Third reason they have not gone to high DC voltage is efficiency.  Upvolting something is not efficient.  Why packs were made for standard 240V.  To efficiently go to 480V AC, EVERY home service entrance cable would have to be changed along with EVERY transformer in the world...  Or suffer the inefficiency.....  Adding an additional cost of 10% loss.   Of course every business etc would have to be upgraded to handle all these cars that now must be plugged in.... Good luck with that. 

I'm sorry but you are clearly not up to date with your info in terms of batteries. Batteries are approaching 300Wh/kg (Maxwell for instance have demonstrated this) and there's a good chance that there will be 500wh/kg battery tech by 2030. We'll se how well ICEVs hold up against that considering that they can't hold their ground even against 250wh/kg battery powered vehicles in the relevant cases where longer range EVs are available to compete. Also, I'd like you to list all the fires that a Tesla vehicle has suffered. I'm willing to be that there are less than 20 such occurrences over the last 10 years so you are discussing a very rare eventuality as if it's a common everyday occurrence. The chances of experiencing a fire in an ICEV are likely greater.

Edited by David Jones
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35 minutes ago, D Coyne said:

Wastral,

So far methane hydrates are not economically competitive, soon PV solar costs will fall to a level that shale gas will no longer be competitive either.  In the areas with the best solar resources, new natural gas power plants can no longer compete, meanwhile PV solar costs continue to fall.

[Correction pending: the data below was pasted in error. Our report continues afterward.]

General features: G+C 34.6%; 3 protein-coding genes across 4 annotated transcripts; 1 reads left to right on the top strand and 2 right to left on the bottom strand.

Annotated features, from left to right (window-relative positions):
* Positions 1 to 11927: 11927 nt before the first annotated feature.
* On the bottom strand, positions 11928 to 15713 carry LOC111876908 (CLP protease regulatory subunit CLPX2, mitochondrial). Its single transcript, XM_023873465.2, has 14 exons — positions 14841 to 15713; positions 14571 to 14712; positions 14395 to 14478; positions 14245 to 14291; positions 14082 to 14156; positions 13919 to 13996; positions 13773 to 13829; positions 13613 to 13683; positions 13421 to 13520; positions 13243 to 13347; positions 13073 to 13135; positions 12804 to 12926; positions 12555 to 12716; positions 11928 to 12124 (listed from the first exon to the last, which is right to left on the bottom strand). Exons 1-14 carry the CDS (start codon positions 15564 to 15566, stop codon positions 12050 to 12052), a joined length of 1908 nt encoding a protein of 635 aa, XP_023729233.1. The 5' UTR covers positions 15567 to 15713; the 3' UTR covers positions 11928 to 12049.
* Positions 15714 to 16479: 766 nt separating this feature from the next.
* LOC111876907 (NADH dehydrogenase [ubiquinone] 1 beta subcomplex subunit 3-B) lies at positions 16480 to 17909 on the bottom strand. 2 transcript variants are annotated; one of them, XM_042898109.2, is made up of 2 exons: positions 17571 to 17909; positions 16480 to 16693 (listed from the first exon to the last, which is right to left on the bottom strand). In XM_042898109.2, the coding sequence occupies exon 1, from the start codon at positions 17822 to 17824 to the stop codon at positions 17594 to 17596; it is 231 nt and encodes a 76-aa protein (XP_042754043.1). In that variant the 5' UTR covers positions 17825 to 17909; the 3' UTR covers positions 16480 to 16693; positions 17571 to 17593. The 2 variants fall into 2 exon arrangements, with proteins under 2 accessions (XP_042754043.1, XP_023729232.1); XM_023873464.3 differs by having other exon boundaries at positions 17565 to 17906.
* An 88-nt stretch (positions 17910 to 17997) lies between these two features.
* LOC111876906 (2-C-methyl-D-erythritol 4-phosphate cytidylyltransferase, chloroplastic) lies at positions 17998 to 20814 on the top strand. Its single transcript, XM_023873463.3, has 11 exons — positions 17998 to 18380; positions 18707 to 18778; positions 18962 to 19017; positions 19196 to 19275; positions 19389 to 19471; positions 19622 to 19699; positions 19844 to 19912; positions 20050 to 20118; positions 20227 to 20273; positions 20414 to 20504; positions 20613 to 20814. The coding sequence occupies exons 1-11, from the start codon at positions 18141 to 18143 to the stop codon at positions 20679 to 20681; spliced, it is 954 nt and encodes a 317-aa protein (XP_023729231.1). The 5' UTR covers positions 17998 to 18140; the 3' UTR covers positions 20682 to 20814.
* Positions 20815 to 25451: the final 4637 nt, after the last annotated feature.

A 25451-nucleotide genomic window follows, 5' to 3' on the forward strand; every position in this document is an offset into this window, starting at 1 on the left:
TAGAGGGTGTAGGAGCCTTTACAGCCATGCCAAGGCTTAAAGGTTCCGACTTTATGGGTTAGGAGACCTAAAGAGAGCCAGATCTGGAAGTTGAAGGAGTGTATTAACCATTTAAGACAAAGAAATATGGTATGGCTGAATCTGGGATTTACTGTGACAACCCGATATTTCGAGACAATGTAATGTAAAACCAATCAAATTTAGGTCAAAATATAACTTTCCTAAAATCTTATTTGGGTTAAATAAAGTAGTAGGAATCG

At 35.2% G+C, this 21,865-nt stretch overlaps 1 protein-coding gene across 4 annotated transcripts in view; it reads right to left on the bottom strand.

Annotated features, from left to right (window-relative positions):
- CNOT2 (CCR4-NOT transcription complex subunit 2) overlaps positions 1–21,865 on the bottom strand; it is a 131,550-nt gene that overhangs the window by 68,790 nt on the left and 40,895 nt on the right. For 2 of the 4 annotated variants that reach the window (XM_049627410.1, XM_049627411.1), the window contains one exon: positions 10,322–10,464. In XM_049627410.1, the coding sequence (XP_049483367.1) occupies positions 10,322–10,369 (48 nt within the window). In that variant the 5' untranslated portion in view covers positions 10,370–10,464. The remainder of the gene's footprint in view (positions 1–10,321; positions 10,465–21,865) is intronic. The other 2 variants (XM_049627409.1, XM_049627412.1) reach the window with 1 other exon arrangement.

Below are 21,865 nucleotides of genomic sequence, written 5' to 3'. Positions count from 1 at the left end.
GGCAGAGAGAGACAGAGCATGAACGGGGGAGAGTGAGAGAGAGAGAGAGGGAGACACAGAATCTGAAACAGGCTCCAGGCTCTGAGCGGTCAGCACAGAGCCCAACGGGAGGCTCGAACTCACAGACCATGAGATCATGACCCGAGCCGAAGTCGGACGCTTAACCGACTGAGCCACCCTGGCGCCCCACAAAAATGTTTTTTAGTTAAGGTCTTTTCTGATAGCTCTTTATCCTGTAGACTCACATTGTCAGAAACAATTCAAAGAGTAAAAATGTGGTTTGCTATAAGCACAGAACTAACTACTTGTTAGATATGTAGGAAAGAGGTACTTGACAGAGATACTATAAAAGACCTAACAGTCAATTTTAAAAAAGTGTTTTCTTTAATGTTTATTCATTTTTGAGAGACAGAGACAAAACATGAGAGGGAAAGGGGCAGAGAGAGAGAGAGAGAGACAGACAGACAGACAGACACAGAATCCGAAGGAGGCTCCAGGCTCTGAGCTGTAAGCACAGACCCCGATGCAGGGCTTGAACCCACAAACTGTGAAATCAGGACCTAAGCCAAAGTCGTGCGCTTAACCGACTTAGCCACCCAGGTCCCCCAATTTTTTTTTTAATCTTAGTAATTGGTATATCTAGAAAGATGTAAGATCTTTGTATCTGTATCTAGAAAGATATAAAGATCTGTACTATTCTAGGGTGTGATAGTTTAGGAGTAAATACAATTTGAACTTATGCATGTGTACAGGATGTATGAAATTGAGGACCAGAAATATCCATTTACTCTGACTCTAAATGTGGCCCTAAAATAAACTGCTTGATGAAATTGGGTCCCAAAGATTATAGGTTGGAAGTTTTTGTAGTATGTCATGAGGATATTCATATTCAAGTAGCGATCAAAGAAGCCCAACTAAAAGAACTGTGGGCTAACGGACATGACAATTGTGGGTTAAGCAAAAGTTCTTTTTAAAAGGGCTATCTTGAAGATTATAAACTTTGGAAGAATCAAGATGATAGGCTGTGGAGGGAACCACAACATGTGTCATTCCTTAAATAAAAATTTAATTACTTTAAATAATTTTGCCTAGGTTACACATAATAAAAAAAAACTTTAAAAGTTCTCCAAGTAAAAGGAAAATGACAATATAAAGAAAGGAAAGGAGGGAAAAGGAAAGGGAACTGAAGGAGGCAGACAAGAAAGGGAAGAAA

When oil was at $100, methane hydrates were about to start being harvested by Japan.  As for your PV... Look at a solar map someday and then look at the worlds population.  If you live in SW USA/Mexico, the Sahara Desert, middle east, S. Africa, or the Atacama desert, yea with a huge helping of $$$.  Anywhere else?  Dreams are nice. 

Give ya a hint: Germany has by nameplate capacity enough solar for 75% of their country.  Reality: Obtain 6% and give away another 1% to neighbors(can't use it because of peaking).

So, here in the REAL world, assuming we have a battery solution which we do not, you need 10X rated nameplate capacity.  True, Germany is far north with winter.  So, lets call it 5X-->10X.  Or you could go to ANY of offgrid youtubers and simply watch their video's on solar and how much is required....

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6 minutes ago, David Jones said:

I'm sorry but you are clearly not up to date with your info in terms of batteries. Batteries are approaching 300Wh/kg (Maxwell for

And current Lithium is 250 and has been so for a LONG time...  So one of us "clearly not up to date with your info"

Of course that is not what you actually get after you add reality: Battery case, BMS etc. 

The 500... HAHAHAHA, one layer of graphene which cannot take a current... ok.  The world is waiting, and has been waiting for multi layer graphene for structures(far more $$$) and batteries for many decades now. 

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17 minutes ago, Wastral said:

And current Lithium is 250 and has been so for a LONG time...  So one of us "clearly not up to date with your info"

Of course that is not what you actually get after you add reality: Battery case, BMS etc. 

The 500... HAHAHAHA, one layer of graphene which cannot take a current... ok.  The world is waiting, and has been waiting for multi layer graphene for structures(far more $$$) and batteries for many decades now. 

Please provide some reference about your assumption that 250wh/kg has been the norm "for a long time". You are simply throwing out random, self generated "facts". As far as I'm aware, research has shown that battery energy density improves at an average rate of about 3-5% annually. Maybe you consider a couple of years to be a while? When considering a couple of decades, your statement is clearly false. You can actually see an example of this wh/kg improvement on the Tesla Roadster vs the Model 3. The Roadster in 2008 is generally considered to have about 120wh/kg, the Model 3 is closer to 170wh/kg at the pack level. That is >40% increase. Assuming that the car industry will indeed be pushing forward with EVs as they have mentioned (this seems more likely based on recent developments), much greater R&D efforts will be made on a global scale to improve energy density.